Big catches still stroke angler egos
Fish Busters' Bulletin
Monday, August 01, 2011
Media contact: Bob Wattendorf, 850-488-0520
When humans and fish were evolving together, catching and
consuming fish was a matter of survival. Later, catches offered
something to barter or sell. Now, most people fish recreationally.
Regardless of the purpose behind fishing, big catches stroke the
Today, recreational fishing has an annual $7.5 billion economic
impact in Florida. Habitat conservation and regulations help
sustain these fisheries, but with greater demand it is increasingly
important to protect and recycle the largest trophy fish by also
promoting voluntary catch-and-release.
Florida's "Big Catch" angler recognition program helps stroke
the ego of successful anglers by allowing them to show off their
prowess. The Big Catch program provides a framable, full-color
certificate and window sticker for anglers who catch any of 33
species of listed freshwater fishes that exceed a minimum length or
weight. If people catch five qualifying fish of the same species,
they are recognized as a Specialist. If they report five qualifying
fish of different species, they become a Master Angler, and if they
take and report qualifying fish representing 10 different species,
they are an Elite Angler.
Young people can enter fish that are approximately 25 percent
smaller than adult qualifying sizes.
Big Catch also encourages anglers to fish for a variety of
species and to travel to locate them, while promoting appropriate
catch and release.
A new set of "TrophyCatch" marks and awards are in the works for
trophy bass anglers. The TrophyCatch angler recognition program
will be the hallmark of the long-term Florida Black Bass Management
Plan, which the Florida Fish and Wildlife Conservation Commission
(FWC) approved in June. The FWC intends to ensure that Florida is
the undisputed bass fishing capital of the world.
TrophyCatch will be a full-fledged initiative to document
largemouth bass caught, and preferably released, throughout Florida
that are heavier than 8 pounds. Incremental rewards and recognition
will be provided to anglers reporting bass in the 8-10, 10-12,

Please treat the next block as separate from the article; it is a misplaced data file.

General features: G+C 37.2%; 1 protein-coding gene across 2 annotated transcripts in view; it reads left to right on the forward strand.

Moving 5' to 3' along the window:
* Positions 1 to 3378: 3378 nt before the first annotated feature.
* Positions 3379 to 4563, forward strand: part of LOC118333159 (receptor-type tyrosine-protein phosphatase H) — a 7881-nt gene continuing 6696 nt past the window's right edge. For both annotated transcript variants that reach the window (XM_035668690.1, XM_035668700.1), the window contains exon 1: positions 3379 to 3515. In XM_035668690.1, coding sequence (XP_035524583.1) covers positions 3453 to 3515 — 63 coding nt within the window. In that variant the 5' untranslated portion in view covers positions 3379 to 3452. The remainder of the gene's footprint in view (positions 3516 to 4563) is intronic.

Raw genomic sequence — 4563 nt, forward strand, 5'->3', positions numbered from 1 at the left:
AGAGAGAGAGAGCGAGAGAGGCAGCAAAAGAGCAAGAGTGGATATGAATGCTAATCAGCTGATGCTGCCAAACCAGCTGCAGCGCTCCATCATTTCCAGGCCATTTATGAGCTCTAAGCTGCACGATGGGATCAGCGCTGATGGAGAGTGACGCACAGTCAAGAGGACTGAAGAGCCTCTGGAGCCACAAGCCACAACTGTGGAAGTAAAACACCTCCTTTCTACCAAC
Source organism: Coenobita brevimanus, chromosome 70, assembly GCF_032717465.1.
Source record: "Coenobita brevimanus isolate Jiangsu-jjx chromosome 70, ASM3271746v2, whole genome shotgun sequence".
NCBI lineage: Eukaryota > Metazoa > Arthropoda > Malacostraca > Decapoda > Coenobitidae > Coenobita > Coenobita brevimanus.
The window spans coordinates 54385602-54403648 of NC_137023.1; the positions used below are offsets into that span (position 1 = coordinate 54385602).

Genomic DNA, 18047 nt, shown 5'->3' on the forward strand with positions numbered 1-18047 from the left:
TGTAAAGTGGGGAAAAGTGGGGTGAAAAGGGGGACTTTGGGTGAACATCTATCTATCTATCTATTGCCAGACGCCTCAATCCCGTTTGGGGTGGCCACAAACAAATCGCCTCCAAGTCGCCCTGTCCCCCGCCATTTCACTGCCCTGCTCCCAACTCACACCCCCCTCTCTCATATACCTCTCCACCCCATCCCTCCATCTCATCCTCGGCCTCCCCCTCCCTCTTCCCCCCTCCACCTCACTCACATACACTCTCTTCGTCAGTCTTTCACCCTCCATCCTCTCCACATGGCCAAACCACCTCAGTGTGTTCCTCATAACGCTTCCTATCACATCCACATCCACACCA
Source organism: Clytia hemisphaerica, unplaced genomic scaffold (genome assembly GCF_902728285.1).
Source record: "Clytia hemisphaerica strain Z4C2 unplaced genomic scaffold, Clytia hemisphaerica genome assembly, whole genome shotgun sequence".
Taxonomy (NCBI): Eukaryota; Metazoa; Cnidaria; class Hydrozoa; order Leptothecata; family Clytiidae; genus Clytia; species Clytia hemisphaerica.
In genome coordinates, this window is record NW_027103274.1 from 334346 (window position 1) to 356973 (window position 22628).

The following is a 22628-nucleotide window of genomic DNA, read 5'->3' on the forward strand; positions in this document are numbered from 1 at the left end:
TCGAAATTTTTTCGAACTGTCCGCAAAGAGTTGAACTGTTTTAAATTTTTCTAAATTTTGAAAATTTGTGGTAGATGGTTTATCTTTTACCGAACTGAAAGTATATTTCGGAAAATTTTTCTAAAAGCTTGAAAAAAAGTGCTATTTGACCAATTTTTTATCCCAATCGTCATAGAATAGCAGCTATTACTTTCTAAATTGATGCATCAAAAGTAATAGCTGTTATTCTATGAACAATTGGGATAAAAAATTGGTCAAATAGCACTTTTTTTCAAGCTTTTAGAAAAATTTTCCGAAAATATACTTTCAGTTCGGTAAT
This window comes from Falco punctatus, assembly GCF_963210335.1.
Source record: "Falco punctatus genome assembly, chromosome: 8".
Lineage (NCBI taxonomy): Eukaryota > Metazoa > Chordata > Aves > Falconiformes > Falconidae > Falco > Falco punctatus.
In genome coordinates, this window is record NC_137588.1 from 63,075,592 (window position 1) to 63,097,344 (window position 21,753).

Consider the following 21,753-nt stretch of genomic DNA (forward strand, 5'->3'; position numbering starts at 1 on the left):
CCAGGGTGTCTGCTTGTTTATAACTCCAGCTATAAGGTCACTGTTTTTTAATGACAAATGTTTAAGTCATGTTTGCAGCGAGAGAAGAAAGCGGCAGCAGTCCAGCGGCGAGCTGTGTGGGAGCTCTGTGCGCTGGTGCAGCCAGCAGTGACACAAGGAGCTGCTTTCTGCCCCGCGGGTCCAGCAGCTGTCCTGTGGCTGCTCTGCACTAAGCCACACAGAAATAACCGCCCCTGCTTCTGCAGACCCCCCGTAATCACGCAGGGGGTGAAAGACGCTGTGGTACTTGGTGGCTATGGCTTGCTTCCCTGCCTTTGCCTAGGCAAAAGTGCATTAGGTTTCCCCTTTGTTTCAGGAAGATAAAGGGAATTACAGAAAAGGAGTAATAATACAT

12-13 and greater than 13-pound categories.
The anticipated rollout for TrophyCatch is October 2012.
"This program, driven by private dollars, can substantially
enhance Florida bass fishing by addressing ecological issues and
encouraging recycling of trophy bass, but it will also have a great
social and economic impact," said Tom Champeau, director of the
FWC's Division of Freshwater Fisheries Management.
Biologists are developing specific handling guidelines to ensure
anglers do the best possible job of effectively releasing these
fish while providing the FWC with valuable research and marketing
information. FWC representatives will certify bass over 13 pounds
caught from October through April (beginning in 2012) for entry
into the Florida Trophy Bass Hall of Fame. Sponsors, corporate
partners and the media will provide incentives to encourage
reporting and releasing all such catches.
Fisheries biologists will use TrophyCatch reports to identify
Florida's best bass fisheries to determine which management
practices (e.g., habitat and aquatic plant management, regulations,
stocking) are most effective in creating trophy fisheries. VISIT
FLORIDA and the FWC will work with the media to use this
information to establish Florida as a prime trophy bass fishing
destination. Incorporating social media and online mapping
resources will make this information widely available to the public
and create a buzz as anglers report new trophies and post
Such recognition will increase both resident and nonresident
angler participation and enjoyment, tackle and license sales,
tourism and help create the next generation that cares about our
natural resources and outdoor recreational heritage.
In Florida, more recreational fishing days are spent on fresh
water (24.4 million days by 1.4 million anglers) than on salt
water. Largemouth bass are the most sought-after species not only
in Florida but also in the nation. Bass anglers alone generate
$1.25 billion for our economy, supporting thousands of jobs.
Consequently, promoting and safeguarding Florida's trophy bass
fisheries is good for everyone.
Tim O'Neil, an FWC marketing expert and liaison to the Wildlife
Foundation of Florida - a public-support organization affiliated
with the FWC - said that the FWC and the Foundation want to work
with the sportfishing industry. "TrophyCatch is in its infancy but
will grow quickly. We want to work with the best and brightest in
the corporate world to make this a win-win-win for the environment,
anglers and industry."
Learn more at MyFWC.com/Fishing (select "Freshwater Fishing"
then "Big Catch"). Send suggestions for ways to enhance these
partner-driven programs to Bob.Wattendorf@MyFWC.com.
With a record of trophy catches, we hope to reaffirm our status
as the Fishing Capital of the World and become the undisputed Bass
Fishing Capital of the World.